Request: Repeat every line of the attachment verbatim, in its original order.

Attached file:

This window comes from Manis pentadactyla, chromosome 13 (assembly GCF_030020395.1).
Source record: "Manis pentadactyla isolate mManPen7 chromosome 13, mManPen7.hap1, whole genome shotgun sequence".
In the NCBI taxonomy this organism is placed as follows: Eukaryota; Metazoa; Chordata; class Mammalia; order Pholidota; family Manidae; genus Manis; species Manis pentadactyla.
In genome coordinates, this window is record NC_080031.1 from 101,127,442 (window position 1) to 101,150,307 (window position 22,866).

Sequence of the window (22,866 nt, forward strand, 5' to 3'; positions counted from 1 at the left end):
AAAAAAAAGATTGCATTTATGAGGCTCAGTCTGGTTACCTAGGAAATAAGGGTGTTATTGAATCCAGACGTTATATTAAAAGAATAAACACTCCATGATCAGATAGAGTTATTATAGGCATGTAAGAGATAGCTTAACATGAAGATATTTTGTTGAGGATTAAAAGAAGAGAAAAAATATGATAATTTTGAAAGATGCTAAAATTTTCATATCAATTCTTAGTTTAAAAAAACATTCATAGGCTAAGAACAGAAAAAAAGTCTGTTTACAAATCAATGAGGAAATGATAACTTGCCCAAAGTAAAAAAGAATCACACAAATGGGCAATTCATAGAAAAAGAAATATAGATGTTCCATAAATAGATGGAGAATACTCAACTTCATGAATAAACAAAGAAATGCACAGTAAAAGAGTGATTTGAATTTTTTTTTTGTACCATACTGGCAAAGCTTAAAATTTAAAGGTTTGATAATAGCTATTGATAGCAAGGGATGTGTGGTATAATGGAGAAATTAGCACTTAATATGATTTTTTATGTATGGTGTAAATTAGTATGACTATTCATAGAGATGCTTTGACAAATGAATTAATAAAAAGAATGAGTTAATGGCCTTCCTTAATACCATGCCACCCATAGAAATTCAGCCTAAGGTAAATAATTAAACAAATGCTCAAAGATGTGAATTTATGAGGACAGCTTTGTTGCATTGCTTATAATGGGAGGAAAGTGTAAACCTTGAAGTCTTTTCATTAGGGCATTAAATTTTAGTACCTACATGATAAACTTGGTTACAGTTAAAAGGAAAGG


This window comes from Manis pentadactyla, chromosome 13 (assembly GCF_030020395.1).
Source record: "Manis pentadactyla isolate mManPen7 chromosome 13, mManPen7.hap1, whole genome shotgun sequence".
In the NCBI taxonomy this organism is placed as follows: Eukaryota; Metazoa; Chordata; class Mammalia; order Pholidota; family Manidae; genus Manis; species Manis pentadactyla.
In genome coordinates, this window is record NC_080031.1 from 101,127,442 (window position 1) to 101,150,307 (window position 22,866).

Sequence of the window (22,866 nt, forward strand, 5' to 3'; positions counted from 1 at the left end):
AAAAAAAAGATTGCATTTATGAGGCTCAGTCTGGTTACCTAGGAAATAAGGGTGTTATTGAATCCAGACGTTATATTAAAAGAATAAACACTCCATGATCAGATAGAGTTATTATAGGCATGTAAGAGATAGCTTAACATGAAGATATTTTGTTGAGGATTAAAAGAAGAGAAAAAATATGATAATTTTGAAAGATGCTAAAATTTTCATATCAATTCTTAGTTTAAAAAAACATTCATAGGCTAAGAACAGAAAAAAAGTCTGTTTACAAATCAATGAGGAAATGATAACTTGCCCAAAGTAAAAAAGAATCACACAAATGGGCAATTCATAGAAAAAGAAATATAGATGTTCCATAAATAGATGGAGAATACTCAACTTCATGAATAAACAAAGAAATGCACAGTAAAAGAGTGATTTGAATTTTTTTTTTGTACCATACTGGCAAAGCTTAAAATTTAAAGGTTTGATAATAGCTATTGATAGCAAGGGATGTGTGGTATAATGGAGAAATTAGCACTTAATATGATTTTTTATGTATGGTGTAAATTAGTATGACTATTCATAGAGATGCTTTGACAAATGAATTAATAAAAAGAATGAGTTAATGGCCTTCCTTAATACCATGCCACCCATAGAAATTCAGCCTAAGGTAAATAATTAAACAAATGCTCAAAGATGTGAATTTATGAGGACAGCTTTGTTGCATTGCTTATAATGGGAGGAAAGTGTAAACCTTGAAGTCTTTTCATTAGGGCATTAAATTTTAGTACCTACATGATAAACTTGGTTACAGTTAAAAGGAAAGG